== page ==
Jury awards $25K to Ronda mayor in lawsuit he filed against political foe
WILKES COUNTY, N.C. — A long simmering rift between Ronda Mayor Victor Varela and his political foe, Kevin Reece, now newly elected town commissioner, has been settled – at least in court, according to the Winston-Salem Journal.
A Wilkes County jury awarded Varela $25,000 in compensatory damages Wednesday in a lawsuit Varela filed against Reece last year. The lawsuit alleged that Reece, upset over Varela’s support of animal-control ordinances, got a teenager, Josh Murray, to smoke marijuana in the Varela household and secretly videotape it. The lawsuit alleged that Reece had opposed the animal-control ordinances because Reece is part of an international cockfighting ring.
John Vermitsky and Benjamin Porter, attorneys for Varela, filed the lawsuit last year in Wilkes Superior Court. A jury heard the case this week and deliberated for about an hour before coming back with a verdict at 4:30 p.m. Wednesday, Vermitsky said.
He said that he and Porter reached an agreement before the jury started considering punitive damages.
“We were very happy with the jury verdict,” Vermitsky said. “(The jurors) carefully weighed what had occurred and sent the clear message to Mr. Reece and others like him that this type of conduct – secretly obtaining private information about political figures to change the democratic process – will not be tolerated. Ben Porter and I are very happy for Mr. and Mrs. Varela that they can get some closure on this issue.”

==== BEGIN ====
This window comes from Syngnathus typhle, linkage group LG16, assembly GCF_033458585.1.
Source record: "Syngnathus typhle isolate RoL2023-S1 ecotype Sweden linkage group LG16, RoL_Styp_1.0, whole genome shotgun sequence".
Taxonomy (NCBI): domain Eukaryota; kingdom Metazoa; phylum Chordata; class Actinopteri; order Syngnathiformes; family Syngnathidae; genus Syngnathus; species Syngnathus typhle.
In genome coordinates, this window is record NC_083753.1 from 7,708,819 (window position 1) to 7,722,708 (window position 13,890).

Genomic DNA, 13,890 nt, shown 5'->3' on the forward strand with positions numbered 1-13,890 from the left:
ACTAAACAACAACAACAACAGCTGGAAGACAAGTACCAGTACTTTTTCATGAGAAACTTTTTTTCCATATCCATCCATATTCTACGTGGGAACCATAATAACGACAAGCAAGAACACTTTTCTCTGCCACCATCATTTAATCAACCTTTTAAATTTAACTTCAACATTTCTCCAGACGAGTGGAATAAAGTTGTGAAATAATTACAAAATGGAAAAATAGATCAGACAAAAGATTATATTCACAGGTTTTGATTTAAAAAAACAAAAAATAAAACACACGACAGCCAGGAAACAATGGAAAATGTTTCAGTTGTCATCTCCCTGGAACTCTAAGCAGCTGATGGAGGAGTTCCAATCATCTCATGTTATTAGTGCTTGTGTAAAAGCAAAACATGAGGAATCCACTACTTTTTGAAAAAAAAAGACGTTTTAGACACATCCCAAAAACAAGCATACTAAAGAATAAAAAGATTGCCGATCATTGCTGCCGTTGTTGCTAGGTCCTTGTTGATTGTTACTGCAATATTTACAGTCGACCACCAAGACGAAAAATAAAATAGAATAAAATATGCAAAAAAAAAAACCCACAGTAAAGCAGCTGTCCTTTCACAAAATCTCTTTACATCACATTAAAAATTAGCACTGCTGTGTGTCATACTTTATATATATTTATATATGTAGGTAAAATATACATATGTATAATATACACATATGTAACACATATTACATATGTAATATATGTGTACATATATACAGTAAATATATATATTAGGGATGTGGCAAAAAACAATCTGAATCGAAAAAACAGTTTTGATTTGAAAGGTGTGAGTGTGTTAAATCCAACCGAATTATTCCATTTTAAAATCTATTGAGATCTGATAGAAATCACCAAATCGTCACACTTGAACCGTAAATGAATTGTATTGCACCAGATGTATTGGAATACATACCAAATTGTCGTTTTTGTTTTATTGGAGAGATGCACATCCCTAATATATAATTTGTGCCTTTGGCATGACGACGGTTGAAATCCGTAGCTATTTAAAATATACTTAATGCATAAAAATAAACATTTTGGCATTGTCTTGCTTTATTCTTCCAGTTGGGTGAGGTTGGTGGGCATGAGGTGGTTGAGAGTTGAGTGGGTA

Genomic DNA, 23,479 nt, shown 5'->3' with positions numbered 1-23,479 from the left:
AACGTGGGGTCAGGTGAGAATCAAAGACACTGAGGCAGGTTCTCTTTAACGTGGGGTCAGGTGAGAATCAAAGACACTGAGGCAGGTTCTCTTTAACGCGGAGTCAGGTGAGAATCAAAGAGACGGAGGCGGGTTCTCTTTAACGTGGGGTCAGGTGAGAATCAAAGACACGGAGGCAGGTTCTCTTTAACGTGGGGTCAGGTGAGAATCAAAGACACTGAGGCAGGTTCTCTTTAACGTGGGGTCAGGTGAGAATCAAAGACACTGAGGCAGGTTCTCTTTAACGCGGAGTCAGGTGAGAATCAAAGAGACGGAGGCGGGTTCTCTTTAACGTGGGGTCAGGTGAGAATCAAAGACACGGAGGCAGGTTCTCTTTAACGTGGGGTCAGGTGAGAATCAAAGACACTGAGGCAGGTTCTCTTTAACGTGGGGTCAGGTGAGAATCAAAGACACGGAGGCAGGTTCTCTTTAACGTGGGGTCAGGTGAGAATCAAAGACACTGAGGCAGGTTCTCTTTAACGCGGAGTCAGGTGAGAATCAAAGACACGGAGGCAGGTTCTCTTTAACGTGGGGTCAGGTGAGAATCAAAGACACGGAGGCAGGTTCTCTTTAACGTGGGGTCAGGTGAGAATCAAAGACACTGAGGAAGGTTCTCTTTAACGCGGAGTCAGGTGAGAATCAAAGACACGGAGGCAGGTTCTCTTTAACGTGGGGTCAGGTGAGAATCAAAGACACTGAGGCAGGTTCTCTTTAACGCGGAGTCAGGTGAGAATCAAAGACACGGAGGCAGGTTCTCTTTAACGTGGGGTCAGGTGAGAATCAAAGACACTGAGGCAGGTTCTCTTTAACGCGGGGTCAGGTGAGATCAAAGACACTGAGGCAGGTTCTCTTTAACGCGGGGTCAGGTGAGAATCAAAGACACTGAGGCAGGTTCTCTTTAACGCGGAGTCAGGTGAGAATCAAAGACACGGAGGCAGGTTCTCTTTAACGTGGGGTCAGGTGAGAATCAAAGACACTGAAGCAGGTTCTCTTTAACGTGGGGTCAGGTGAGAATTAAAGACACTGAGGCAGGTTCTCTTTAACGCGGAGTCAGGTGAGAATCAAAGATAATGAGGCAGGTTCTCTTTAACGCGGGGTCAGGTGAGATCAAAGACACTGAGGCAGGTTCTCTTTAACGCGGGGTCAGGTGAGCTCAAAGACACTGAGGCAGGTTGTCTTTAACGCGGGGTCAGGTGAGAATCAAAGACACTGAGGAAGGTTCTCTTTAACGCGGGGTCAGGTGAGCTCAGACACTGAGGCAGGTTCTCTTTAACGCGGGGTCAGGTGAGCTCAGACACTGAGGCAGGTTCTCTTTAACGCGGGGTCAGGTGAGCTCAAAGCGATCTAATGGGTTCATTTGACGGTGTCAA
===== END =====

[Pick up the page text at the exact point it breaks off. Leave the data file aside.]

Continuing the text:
Freedman said Reece’s actions were prompted by his opposition to illicit drug use, not because he wanted to blackmail Varela. The issue before the jury was not about blackmail; it was about the invasion of privacy and a conspiracy to invade privacy, he said.
Freedman said he and Reece decided to resolve the matter because of the expense of any appeal, which would be equivalent to what the judgment was.
“The (town) of Ronda has been split for too long over this issue and it needs to be put to bed so the town government can go about the business of focusing on the needs of the people,” Freedman said.